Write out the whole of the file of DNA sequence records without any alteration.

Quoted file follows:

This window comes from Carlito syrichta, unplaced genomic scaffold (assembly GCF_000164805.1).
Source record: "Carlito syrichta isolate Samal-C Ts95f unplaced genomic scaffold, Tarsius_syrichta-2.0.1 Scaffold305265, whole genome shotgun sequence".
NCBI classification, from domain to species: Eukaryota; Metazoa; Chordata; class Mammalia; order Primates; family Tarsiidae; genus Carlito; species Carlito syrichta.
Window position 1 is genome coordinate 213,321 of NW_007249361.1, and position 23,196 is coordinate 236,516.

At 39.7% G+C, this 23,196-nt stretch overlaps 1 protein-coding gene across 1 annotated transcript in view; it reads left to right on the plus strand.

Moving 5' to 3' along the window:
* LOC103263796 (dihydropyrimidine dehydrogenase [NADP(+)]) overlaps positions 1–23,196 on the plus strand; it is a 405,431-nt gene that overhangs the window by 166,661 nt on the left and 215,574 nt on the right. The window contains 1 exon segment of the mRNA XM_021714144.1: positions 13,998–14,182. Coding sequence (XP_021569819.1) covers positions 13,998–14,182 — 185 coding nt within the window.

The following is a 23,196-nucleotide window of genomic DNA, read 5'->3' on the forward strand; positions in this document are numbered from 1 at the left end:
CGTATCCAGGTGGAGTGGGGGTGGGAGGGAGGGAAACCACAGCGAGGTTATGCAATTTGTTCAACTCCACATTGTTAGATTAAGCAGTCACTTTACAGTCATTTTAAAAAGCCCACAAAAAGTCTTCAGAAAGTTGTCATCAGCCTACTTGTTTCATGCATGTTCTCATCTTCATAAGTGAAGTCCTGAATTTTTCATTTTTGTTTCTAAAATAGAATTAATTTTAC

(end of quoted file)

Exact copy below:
This window comes from Carlito syrichta, unplaced genomic scaffold (assembly GCF_000164805.1).
Source record: "Carlito syrichta isolate Samal-C Ts95f unplaced genomic scaffold, Tarsius_syrichta-2.0.1 Scaffold305265, whole genome shotgun sequence".
NCBI classification, from domain to species: Eukaryota; Metazoa; Chordata; class Mammalia; order Primates; family Tarsiidae; genus Carlito; species Carlito syrichta.
Window position 1 is genome coordinate 213,321 of NW_007249361.1, and position 23,196 is coordinate 236,516.

At 39.7% G+C, this 23,196-nt stretch overlaps 1 protein-coding gene across 1 annotated transcript in view; it reads left to right on the plus strand.

Moving 5' to 3' along the window:
* LOC103263796 (dihydropyrimidine dehydrogenase [NADP(+)]) overlaps positions 1–23,196 on the plus strand; it is a 405,431-nt gene that overhangs the window by 166,661 nt on the left and 215,574 nt on the right. The window contains 1 exon segment of the mRNA XM_021714144.1: positions 13,998–14,182. Coding sequence (XP_021569819.1) covers positions 13,998–14,182 — 185 coding nt within the window.

The following is a 23,196-nucleotide window of genomic DNA, read 5'->3' on the forward strand; positions in this document are numbered from 1 at the left end:
CGTATCCAGGTGGAGTGGGGGTGGGAGGGAGGGAAACCACAGCGAGGTTATGCAATTTGTTCAACTCCACATTGTTAGATTAAGCAGTCACTTTACAGTCATTTTAAAAAGCCCACAAAAAGTCTTCAGAAAGTTGTCATCAGCCTACTTGTTTCATGCATGTTCTCATCTTCATAAGTGAAGTCCTGAATTTTTCATTTTTGTTTCTAAAATAGAATTAATTTTAC